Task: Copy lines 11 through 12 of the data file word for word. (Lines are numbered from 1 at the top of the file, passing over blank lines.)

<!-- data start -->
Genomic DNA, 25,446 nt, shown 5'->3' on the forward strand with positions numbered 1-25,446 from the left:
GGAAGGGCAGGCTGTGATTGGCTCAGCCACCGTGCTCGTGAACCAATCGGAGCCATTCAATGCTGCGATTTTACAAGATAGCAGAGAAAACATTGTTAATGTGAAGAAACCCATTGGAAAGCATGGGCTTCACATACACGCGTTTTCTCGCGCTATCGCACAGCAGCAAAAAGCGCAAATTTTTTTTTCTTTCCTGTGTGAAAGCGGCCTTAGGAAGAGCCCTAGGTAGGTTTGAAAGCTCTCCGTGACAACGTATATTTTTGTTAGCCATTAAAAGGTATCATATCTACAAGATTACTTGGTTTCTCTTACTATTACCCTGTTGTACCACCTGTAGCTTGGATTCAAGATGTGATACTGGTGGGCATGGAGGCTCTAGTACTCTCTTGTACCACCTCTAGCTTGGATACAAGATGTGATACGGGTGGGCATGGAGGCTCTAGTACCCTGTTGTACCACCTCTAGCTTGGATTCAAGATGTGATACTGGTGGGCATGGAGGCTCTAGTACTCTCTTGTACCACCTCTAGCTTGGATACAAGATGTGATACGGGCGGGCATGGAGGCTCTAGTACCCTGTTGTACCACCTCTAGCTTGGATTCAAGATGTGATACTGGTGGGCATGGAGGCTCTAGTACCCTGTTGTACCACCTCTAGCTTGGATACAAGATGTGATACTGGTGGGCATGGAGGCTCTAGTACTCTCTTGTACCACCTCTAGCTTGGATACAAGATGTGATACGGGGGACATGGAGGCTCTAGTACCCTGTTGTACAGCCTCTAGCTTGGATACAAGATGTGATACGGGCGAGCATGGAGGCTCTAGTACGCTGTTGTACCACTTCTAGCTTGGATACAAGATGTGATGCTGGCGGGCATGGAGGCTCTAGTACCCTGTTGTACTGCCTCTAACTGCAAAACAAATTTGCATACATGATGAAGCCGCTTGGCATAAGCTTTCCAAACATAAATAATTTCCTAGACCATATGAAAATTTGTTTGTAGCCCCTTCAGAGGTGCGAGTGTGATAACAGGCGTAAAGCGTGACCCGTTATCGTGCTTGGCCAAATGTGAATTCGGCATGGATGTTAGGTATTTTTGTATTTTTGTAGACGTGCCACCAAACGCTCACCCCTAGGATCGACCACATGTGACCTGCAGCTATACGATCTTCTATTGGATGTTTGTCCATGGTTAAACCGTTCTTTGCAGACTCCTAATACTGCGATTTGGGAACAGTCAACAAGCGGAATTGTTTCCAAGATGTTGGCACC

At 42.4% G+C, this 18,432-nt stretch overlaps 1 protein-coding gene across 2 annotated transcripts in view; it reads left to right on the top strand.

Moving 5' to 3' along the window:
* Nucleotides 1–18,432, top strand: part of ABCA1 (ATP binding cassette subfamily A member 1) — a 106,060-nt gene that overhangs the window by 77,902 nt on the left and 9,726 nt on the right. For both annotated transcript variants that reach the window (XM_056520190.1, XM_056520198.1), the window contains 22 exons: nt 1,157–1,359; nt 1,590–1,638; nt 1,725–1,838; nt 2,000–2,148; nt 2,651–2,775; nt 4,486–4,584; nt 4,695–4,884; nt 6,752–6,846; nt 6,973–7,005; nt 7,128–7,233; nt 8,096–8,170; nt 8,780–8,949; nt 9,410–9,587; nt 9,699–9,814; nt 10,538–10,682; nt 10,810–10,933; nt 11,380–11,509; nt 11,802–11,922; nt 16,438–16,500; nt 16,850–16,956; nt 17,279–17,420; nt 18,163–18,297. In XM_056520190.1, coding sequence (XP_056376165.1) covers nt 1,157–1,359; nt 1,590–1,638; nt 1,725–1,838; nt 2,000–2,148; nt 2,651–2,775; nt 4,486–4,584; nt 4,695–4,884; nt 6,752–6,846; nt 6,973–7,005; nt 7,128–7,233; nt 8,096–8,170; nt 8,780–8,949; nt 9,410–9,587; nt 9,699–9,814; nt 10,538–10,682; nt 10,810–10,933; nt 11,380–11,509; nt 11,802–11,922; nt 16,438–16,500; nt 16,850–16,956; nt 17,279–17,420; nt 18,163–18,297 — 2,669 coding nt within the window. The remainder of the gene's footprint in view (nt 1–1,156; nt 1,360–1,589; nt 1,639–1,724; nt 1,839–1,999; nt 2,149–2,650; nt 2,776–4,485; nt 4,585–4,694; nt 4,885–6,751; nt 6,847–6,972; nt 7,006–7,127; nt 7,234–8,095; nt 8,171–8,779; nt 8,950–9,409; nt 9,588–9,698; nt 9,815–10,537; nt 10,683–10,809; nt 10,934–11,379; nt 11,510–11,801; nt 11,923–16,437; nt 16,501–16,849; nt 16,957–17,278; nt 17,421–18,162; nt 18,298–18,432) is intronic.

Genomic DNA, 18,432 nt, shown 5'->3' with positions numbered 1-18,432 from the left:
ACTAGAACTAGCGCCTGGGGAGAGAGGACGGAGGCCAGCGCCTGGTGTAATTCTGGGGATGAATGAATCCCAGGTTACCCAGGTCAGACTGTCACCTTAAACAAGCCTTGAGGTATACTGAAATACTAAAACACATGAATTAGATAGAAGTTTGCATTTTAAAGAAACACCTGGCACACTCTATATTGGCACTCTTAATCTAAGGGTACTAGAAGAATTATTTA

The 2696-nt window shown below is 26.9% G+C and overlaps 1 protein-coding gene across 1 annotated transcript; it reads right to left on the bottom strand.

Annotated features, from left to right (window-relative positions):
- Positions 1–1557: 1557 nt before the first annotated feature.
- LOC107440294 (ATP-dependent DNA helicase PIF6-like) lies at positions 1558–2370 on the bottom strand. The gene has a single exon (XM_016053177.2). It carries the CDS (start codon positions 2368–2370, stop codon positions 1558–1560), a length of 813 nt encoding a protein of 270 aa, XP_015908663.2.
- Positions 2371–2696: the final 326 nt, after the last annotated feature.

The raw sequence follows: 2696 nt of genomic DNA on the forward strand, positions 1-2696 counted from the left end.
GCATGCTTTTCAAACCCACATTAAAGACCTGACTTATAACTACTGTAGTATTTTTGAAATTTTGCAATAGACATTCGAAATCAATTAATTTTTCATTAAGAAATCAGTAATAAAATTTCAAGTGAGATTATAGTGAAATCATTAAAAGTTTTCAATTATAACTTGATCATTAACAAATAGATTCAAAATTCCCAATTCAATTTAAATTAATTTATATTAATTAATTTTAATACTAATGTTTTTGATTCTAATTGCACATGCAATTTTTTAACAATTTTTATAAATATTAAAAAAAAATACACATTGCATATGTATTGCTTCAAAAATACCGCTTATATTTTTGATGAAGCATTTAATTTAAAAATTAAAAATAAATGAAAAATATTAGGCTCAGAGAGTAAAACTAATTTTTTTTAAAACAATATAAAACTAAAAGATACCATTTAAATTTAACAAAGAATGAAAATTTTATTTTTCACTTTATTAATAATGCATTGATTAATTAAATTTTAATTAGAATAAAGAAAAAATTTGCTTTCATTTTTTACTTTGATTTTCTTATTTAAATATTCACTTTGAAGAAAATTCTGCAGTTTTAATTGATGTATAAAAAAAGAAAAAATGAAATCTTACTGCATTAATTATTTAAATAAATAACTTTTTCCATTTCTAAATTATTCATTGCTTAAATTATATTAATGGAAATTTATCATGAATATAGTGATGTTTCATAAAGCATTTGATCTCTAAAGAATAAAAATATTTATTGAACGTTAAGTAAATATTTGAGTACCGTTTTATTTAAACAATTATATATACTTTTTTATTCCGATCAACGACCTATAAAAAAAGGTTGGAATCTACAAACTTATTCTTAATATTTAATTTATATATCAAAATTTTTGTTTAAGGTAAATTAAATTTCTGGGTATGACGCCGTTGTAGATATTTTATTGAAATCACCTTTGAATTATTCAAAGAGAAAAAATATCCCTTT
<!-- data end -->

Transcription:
- LOC107440294 (ATP-dependent DNA helicase PIF6-like) lies at positions 1558–2370 on the bottom strand. The gene has a single exon (XM_016053177.2). It carries the CDS (start codon positions 2368–2370, stop codon positions 1558–1560), a length of 813 nt encoding a protein of 270 aa, XP_015908663.2.
- Positions 2371–2696: the final 326 nt, after the last annotated feature.